WESTMINSTER -- The owner of a Main Street furniture store was restoring an antique chest in violation of a state fire marshal's order when vapors from a liquid he was using ignited, erupting into a devastating six-alarm fire Sunday, Deputy Chief Fire Marshal Bob Thomas said yesterday.
William Stem had been ordered not to restore furniture in the building, Mr. Thomas said. He said fire code violations at Mr. Stem's Used Furniture and Appliances were "serious" and "significantly contributed to the spread of the fire and, most likely, [were] its cause."
The fire, which began at 4:51 p.m. in the workroom of Mr. Stem's business, nearly destroyed it and the adjacent Heagy's Sports Shop.
No one was seriously injured, but noxious vapors forced families out of apartments above a strip of shops adjoining the brick building.
Firefighters from three counties fought the blaze that seemed to rage on for hours despite hundreds of gallons of water that strained the city's dwindling supply.
The fire is estimated to have caused $500,000 in damages, but investigators were unsure last night what sparked the flames that ignited the vapors.
"It's really aggravating that they can't find nothing else so they're putting this on me," said Mr. Stem.
"I was working on the table, and I saw the fire by my feet," he said. "It just started like that."
Mr. Stem said the lacquers and other flammable chemicals he was using were beneath a table. He said he did nothing to cause the blaze and, in fact, took precautions to fireproof his workroom.
But Mr. Thomas said investigators found no proof in the debris that the fire code violations cited earlier had been corrected.
According to records, Mr. Stem was cited twice for fire hazards in his rear workroom since he opened the business of his dreams on Jan. 1 in the back of 16 W. Main St.
He moved his workshop from the basement of his Westminster home into the rear of the store and displayed furniture once sold from a trailer in a showroom. Furniture was stored on upper and lower floors.
But unidentified complainants said the store was too cluttered.
In response, a deputy fire marshal inspected the shop on April 12 and ordered Mr. Stem to fix electrical equipment in his workshop and clear a path through the furniture for easy access through the store, Mr.Thomas said.
The deputy fire marshal noted that Mr. Stem had corrected those problems during a follow-up visit. However, the inspector returned July 23 after receiving a complaint about vapors from chemicals Mr. Stem used in his workshop.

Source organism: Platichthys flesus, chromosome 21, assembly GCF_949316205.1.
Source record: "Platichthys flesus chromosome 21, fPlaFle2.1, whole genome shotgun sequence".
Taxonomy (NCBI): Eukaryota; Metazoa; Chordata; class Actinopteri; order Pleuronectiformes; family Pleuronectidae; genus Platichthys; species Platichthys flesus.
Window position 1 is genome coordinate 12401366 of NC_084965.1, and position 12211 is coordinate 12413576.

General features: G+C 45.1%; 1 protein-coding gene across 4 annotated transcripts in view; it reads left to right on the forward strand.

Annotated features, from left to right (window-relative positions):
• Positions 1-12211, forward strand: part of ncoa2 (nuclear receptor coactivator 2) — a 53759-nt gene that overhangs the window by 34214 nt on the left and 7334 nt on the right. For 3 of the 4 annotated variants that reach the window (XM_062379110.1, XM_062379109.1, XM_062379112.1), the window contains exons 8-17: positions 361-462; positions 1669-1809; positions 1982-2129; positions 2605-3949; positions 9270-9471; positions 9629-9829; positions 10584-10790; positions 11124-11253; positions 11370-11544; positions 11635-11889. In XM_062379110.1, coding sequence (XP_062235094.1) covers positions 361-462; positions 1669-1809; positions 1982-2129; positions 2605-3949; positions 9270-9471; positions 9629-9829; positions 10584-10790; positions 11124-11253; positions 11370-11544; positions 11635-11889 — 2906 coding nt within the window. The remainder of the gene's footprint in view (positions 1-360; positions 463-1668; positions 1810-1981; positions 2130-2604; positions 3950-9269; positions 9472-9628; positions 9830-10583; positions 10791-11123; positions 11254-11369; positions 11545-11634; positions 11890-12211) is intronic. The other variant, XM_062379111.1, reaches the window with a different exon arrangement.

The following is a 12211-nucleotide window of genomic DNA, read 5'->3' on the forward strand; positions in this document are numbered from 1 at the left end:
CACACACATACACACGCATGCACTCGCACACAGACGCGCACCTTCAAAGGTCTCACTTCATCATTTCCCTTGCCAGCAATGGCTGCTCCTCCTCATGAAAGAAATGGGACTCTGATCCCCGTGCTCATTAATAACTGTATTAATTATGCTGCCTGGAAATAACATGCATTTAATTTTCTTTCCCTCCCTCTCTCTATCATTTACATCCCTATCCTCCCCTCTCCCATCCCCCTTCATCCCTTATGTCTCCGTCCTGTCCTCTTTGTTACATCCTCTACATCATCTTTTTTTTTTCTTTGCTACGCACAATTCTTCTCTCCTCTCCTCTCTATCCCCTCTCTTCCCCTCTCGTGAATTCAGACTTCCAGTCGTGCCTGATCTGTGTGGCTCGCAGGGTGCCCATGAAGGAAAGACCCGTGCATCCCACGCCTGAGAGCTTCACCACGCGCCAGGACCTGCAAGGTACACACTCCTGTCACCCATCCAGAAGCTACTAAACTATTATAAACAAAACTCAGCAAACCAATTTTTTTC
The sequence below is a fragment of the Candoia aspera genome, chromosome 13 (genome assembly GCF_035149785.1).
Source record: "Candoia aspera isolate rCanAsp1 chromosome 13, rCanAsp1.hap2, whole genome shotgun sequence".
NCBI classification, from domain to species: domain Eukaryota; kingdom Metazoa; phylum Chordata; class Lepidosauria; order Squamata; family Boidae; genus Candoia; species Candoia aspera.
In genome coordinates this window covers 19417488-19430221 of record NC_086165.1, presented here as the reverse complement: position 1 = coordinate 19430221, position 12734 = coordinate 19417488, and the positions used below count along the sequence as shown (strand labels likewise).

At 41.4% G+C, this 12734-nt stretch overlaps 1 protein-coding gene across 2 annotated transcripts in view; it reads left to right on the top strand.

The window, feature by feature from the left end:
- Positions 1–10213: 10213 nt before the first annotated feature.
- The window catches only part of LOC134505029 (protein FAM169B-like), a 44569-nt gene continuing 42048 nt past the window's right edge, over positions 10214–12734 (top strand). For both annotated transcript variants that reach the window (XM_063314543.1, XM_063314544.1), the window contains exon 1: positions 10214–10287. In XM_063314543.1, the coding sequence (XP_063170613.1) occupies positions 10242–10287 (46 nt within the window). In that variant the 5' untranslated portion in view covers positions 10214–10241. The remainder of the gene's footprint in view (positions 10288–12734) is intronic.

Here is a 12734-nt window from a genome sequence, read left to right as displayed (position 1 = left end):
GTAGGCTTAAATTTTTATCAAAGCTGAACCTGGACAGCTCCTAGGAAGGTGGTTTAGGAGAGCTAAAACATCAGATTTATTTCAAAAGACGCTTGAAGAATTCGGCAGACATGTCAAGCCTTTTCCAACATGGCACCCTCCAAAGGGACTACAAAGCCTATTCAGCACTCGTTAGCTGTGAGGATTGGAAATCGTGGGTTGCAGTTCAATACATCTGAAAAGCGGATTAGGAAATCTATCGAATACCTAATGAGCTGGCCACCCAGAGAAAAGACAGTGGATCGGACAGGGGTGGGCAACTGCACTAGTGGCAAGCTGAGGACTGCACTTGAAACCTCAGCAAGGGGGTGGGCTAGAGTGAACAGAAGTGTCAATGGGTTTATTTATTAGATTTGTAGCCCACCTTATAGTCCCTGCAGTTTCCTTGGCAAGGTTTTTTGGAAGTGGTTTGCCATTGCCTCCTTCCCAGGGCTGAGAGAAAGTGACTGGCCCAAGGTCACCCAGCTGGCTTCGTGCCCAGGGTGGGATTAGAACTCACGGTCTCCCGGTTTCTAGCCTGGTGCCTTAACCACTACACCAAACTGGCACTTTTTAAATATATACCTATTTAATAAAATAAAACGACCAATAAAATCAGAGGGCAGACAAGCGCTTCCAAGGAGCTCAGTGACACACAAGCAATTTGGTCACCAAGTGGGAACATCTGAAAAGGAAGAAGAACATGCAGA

This time, the inspector found several serious hazards in the workshop and ordered Mr. Stem to stop operating until they were corrected or face criminal charges and a fine of $100 for each day he failed to comply, Mr. Thomas said.
Mr. Stem was ordered to fireproof his workroom, seal all the wall cracks, put up a framed door between the room and the store, store all unused chemicals in a fireproof cabinet, use explosive-proof equipment and install a mechanized ventilation system to control the va- pors.
Mr. Thomas said that Mr. Stem was ordered to submit a plan of correction before beginning the work, but did not do so.
Mr. Stem said the work was completed two days after the inspection and he continued to restore furniture in the back room. "They told me what I had to do and I did it right away," Mr. Stem said.
"This was my business. I knew what I had to do to keep operating out of my shop and I can prove it -- that workroom is the only room in the whole building that's still standing," he added.
Westminster Fire Department Battalion Chief Jay Nusbaum said that the lack of water and the building's brick and frame structure made it difficult to fight the blaze, which roared on for nearly five hours. Dozens of firetrucks tapped into the city's water lines, forcing public works officials to siphon water from their emergency reservoir at Cranberry -- further reducing a reservoir that has been only half full since the drought began last spring.
"There were just too many straws pulling from the same glass," said Bill Mowell, Westminster's director of public works. Mr. Mowell said that one of the pumps was shut down when it became overloaded and contaminated with runoff water from the fire.
By daylight the fire was out but its damage was devastating. About 15 occupants remained with friends and families last night, unable to return to their smoke-filled apartments without electricity.
A number of businesses alongside the furniture store sustained water and smoke damage.
Yesterday, the curious gathered along the sidewalk to gape at the big black hole in the brick building.
Inside, puffs of smoke from the deadened fire curled around Mr. Stem's ankles as he scuffed through clumps of charred debris in search of some salvageable hidden treasure.
But it was hopeless, and after a while he stood back and stared into the cavernous hole as workers began to tear down what remained of 16 W. Main St.